Recently, things have accelerated further. Dulwich Hamlet has been locked out of its ground—including access to club merchandise, historic memorabilia and the war memorial. In a bizarre turn of events, Dulwich Hamlet FC has even had its own name, nickname and initials registered as a trade mark and was told not to use them. Although I understand that there may have been some progress on this in the past few days, it is nevertheless the case that, last week, Dulwich Hamlet found itself without a home and without a name, putting at risk its historic ground and the basis for all the wonderful work that it does.

None of this is necessary. There are a number of alternative options on the table from potential investors who are interested in doing the right thing: safeguarding the club and building much needed social housing. Southwark Council has made a strong commitment to the club, including taking a formal decision this week that it would make capital funding available to acquire the site. But not every club benefits from such a strong and vocal support base, and a strong and committed council.
The situation developing at Champion Hill is unfortunately far from an isolated situation. Across the country, we are seeing clubs whose communities face losing access to vital sports grounds or that have been adversely affected by stadium land deals. After all, many football clubs—particularly in London and not only at non-league level—have found themselves homeless, and in some cases merged or out of business, after falling victim to the ambitions of property developers.

Bob Stewart (Beckenham) (Con)
I know that time is of the essence, but what exactly would the hon. Lady like the Government to do to help the club?

Helen Hayes
If the hon. Gentleman bears with me for just a couple of minutes, I will come to exactly those points.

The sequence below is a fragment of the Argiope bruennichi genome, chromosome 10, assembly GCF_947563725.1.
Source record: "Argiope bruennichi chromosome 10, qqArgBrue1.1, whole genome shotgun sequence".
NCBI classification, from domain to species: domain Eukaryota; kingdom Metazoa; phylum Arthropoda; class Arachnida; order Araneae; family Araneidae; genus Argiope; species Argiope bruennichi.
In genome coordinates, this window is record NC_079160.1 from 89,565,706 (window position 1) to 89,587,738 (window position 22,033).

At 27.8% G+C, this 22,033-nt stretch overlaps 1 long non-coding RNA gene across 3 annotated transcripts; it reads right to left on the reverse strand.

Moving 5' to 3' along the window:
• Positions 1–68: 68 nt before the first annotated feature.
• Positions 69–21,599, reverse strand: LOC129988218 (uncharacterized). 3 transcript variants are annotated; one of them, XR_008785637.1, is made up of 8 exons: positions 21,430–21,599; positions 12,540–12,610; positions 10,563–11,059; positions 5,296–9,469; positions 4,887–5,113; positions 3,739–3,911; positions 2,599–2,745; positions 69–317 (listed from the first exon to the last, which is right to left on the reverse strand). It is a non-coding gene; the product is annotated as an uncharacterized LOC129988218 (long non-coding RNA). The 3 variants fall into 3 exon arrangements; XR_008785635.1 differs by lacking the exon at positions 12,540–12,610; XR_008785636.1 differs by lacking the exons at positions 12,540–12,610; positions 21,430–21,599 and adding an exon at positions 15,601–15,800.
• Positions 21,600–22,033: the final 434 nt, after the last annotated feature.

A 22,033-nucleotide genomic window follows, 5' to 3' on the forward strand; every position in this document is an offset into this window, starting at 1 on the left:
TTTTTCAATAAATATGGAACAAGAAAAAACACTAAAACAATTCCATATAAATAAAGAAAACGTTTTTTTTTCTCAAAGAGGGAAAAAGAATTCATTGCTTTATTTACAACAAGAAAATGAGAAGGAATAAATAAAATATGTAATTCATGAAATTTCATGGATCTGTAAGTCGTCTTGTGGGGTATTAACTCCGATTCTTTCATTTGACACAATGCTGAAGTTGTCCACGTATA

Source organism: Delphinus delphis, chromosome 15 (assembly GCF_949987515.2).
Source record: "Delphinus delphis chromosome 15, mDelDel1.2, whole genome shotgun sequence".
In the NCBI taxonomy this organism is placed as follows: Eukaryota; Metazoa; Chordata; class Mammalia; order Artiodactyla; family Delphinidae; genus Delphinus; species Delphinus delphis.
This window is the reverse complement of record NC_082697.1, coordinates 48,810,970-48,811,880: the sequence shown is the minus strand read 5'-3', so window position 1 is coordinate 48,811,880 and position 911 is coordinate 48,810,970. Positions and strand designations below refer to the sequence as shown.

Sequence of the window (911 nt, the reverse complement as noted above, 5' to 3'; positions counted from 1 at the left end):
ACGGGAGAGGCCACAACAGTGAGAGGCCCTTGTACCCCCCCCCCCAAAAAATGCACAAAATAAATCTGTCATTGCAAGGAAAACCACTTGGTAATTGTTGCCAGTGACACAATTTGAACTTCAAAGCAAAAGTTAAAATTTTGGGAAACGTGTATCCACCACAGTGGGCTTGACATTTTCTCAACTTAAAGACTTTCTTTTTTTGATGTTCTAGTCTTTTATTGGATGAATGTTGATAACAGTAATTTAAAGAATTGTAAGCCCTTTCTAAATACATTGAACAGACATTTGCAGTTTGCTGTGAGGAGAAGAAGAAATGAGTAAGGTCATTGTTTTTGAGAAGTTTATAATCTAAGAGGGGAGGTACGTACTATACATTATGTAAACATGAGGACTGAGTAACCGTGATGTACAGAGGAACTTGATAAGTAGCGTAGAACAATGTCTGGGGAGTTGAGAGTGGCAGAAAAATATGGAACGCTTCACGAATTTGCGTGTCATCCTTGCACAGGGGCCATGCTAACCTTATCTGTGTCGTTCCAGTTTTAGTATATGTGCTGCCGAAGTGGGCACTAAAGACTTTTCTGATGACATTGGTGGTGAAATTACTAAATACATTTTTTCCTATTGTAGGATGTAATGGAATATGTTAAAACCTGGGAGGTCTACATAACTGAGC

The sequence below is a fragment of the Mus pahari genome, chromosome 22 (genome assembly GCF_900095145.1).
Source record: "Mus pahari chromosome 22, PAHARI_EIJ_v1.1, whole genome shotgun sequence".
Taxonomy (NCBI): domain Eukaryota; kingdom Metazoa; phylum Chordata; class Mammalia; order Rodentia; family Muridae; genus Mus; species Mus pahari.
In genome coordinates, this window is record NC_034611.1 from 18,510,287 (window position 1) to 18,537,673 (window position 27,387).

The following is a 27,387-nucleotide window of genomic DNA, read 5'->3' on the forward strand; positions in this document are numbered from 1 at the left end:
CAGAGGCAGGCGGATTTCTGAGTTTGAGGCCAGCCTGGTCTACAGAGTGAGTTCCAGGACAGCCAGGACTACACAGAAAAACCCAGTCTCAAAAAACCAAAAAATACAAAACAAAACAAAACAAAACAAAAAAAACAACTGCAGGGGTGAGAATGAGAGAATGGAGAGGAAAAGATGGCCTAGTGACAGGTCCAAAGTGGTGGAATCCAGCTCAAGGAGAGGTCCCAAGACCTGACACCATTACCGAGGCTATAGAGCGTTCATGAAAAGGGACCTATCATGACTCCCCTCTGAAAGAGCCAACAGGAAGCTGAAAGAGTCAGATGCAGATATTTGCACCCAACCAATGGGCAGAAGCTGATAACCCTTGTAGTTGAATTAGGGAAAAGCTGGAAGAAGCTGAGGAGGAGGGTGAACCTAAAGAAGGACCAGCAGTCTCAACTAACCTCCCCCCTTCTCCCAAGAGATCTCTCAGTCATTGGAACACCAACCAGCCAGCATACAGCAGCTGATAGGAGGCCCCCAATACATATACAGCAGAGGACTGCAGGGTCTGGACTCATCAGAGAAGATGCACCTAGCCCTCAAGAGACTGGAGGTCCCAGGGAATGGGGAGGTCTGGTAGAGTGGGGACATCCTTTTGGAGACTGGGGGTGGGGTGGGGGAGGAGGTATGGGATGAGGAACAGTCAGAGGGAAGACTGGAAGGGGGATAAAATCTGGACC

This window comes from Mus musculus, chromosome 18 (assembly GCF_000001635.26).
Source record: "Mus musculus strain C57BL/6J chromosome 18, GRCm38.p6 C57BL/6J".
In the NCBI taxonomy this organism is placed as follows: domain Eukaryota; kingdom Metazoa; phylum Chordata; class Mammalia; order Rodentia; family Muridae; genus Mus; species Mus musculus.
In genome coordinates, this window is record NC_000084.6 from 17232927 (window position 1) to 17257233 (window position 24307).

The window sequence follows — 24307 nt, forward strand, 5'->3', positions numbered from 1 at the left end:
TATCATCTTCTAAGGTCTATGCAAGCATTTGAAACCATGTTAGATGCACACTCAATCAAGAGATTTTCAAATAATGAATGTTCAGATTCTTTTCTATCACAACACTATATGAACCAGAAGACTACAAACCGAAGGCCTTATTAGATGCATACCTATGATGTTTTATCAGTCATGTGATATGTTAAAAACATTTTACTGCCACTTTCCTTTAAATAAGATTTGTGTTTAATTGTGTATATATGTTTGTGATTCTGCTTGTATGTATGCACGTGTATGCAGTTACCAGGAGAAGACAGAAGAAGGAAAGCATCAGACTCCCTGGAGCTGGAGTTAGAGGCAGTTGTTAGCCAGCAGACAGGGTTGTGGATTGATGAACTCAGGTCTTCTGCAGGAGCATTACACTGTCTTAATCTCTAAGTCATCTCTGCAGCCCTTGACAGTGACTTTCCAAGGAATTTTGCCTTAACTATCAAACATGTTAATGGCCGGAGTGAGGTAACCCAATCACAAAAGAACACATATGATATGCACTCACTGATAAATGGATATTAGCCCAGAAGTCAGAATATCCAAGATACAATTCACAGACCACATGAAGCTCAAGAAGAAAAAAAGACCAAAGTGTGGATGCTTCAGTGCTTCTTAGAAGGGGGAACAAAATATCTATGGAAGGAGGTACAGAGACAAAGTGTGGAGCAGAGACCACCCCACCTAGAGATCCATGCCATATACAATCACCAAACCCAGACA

There is a significant housing crisis in London. At least 50,000 new homes a year are needed just to keep up with demand, and the unavoidable fact is that football clubs commonly sit on large, expensive sites and are often considered less valuable than the ground beneath them. This is not an argument against building new homes, which are essential, but as new homes are being built we must also take care of the fabric of communities—the institutions and the places that knit people together. It is this value that is never captured on the developer’s balance sheet.

In London the list of clubs that are under pressure is depressingly long. In recent years Enfield Town, Edgware Town, Hendon and Thurrock football clubs have all lost their historical homes. Away from London and the south-east, where the pressure on housing and the value of land is not always so acute, the story continues. Northampton Town, Kettering Town, Torquay United, Skelmersdale United, Coventry City and Merthyr Town—to name just a few—are all facing battles to survive as the property developers circle. As with Dulwich Hamlet, these teams are very much a part of their communities.